Fears grow over impact of proposed US tariffs on motorcycle industries

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Published on 15 April 2019 by Mike Waters

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Filed under Category: The world of motorcycling

Concern is growing about the impact that tariffs worth $11.2 billion per year proposed by the US government could have on the UK’s motorcycle, parts and accessory markets.

Citing subsidies to aircraft manufacturer Airbus by the European Union and certain member states, the Executive Office of the President has released a preliminary list of products that would be hit by retaliatory duties until the Airbus subsidies are removed.

The preliminary list covers a vast range of products and industries from across the entire European Union – including cheese, swordfish steaks, cloth, artists’ brushes, jam, brandy and scallops – but motorcycles in the 500cc-700cc range, parts, accessories and many tools essential for their manufacture are singled out.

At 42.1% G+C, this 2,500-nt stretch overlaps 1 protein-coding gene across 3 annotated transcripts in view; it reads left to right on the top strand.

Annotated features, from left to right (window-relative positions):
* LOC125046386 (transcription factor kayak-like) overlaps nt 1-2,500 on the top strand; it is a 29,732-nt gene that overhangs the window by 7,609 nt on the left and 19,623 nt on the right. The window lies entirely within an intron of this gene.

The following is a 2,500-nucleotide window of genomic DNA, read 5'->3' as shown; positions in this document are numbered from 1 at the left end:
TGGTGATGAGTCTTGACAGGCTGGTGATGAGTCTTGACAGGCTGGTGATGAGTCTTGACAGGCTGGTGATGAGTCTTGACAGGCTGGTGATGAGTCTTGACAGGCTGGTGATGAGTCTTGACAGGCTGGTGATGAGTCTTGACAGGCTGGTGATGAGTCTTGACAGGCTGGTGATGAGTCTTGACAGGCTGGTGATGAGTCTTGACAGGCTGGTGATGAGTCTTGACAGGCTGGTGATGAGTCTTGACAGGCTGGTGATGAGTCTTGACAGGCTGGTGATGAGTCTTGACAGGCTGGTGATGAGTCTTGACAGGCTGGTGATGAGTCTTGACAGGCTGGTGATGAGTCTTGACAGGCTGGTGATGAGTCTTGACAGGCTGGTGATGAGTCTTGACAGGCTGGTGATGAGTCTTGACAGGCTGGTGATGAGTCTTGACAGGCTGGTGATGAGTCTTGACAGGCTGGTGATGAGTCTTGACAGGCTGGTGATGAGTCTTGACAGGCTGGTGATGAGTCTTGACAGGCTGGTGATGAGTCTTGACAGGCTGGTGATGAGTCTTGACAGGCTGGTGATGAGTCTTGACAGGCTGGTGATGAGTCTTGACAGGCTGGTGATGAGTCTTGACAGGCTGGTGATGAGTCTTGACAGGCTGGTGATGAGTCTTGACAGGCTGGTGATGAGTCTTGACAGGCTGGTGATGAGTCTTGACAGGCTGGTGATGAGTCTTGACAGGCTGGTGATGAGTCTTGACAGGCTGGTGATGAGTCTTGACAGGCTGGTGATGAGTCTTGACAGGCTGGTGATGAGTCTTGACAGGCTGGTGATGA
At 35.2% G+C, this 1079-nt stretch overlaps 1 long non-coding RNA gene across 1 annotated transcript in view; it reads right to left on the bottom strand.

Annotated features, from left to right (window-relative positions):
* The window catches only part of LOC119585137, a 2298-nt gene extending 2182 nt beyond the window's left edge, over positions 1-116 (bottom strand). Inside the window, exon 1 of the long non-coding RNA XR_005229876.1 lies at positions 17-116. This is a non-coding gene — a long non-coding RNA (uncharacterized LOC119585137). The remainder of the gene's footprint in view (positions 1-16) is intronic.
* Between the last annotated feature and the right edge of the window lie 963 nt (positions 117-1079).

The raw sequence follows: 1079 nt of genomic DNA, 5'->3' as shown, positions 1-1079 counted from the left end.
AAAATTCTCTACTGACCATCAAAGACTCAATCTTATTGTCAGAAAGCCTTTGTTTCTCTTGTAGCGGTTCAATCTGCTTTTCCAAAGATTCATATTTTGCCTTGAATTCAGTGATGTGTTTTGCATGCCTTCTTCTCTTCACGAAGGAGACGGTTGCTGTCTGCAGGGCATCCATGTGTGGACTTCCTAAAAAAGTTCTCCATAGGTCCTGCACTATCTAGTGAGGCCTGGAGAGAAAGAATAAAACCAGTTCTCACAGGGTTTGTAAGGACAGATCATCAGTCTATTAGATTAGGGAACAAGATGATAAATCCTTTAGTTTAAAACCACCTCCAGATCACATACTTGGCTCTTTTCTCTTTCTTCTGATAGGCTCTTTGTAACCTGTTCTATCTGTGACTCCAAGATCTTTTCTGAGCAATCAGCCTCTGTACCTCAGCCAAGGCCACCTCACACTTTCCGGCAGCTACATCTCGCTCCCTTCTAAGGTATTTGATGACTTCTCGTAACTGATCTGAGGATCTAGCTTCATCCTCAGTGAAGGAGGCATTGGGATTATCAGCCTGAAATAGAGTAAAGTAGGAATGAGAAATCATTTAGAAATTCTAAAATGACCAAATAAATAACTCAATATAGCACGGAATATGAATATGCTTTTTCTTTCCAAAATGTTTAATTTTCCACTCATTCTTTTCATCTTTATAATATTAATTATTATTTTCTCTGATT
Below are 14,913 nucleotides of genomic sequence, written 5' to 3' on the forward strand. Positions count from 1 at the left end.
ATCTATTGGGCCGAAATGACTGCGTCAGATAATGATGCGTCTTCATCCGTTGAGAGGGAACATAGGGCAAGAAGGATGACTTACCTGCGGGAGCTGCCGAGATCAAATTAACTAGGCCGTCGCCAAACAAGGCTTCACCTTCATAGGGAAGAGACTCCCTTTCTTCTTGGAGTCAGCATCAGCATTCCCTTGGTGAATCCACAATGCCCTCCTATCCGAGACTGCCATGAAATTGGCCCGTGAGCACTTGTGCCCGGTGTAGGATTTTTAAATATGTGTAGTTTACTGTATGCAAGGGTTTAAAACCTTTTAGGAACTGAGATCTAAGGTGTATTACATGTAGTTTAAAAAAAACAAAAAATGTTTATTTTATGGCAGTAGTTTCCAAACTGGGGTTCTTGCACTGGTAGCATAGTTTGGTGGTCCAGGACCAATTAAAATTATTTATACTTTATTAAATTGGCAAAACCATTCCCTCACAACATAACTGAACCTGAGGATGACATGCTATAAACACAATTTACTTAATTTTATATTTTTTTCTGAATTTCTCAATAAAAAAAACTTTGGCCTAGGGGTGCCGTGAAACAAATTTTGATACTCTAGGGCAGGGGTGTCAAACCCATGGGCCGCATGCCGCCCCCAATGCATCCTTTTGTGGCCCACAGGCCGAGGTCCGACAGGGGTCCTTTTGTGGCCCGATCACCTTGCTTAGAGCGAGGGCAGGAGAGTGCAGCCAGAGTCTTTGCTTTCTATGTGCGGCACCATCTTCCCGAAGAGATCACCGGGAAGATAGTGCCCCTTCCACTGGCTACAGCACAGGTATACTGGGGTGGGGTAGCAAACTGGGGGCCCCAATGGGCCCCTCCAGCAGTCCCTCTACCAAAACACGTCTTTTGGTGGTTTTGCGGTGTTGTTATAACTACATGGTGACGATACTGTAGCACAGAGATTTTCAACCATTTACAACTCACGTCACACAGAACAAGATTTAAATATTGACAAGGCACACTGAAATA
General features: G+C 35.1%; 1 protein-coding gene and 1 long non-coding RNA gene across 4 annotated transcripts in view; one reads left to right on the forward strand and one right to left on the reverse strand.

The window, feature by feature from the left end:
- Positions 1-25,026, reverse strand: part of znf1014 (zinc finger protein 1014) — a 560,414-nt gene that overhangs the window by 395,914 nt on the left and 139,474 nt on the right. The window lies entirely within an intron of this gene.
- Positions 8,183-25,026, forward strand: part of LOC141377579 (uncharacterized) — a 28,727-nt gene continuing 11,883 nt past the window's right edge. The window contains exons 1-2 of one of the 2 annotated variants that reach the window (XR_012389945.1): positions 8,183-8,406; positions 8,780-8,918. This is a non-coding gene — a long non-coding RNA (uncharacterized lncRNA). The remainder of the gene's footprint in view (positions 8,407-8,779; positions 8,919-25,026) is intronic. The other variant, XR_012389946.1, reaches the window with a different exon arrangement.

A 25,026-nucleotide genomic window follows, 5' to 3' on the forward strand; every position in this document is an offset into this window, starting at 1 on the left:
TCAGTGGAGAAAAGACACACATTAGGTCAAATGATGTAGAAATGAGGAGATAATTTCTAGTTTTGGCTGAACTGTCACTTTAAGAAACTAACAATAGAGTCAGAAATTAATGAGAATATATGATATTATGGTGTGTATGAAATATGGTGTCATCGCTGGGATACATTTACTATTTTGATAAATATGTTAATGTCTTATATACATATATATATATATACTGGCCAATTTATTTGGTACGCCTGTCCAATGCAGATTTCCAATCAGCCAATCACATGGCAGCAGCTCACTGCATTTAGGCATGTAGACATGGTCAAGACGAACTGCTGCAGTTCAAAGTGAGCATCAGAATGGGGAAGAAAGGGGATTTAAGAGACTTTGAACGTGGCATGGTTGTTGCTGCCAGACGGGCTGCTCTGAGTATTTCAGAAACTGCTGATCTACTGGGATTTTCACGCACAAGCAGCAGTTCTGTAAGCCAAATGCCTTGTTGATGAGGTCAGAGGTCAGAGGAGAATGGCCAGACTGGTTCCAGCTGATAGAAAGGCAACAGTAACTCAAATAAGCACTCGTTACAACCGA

The proposed 100% tariffs would present a major obstacle to any of these products being viable in the large and lucrative US market, and the UK’s motorcycle, parts and accessories industries are therefore at significant risk of losing out on export sales.

The Motorcycle Industry Association (MCIA) has confirmed that it is working with the British government to address the issue and that it will meet with a government minister next month for further discussion.

In the meantime, a World Trade Organisation arbitrator is currently evaluating the US government’s claims. The European Union has previously objected to subsidies to the US-based aerospace giant Boeing by the US Department of Defence and NASA it alleges are illegal, and a competing case covering this dispute is also before the World Trade Organisation.

Commenting, US Trade Representative Robert Lighthizer said: “Our ultimate goal is to reach an agreement with the EU to end all WTO-inconsistent subsidies to large civil aircraft. When the EU ends these harmful subsidies, the additional US duties imposed in response can be lifted.”

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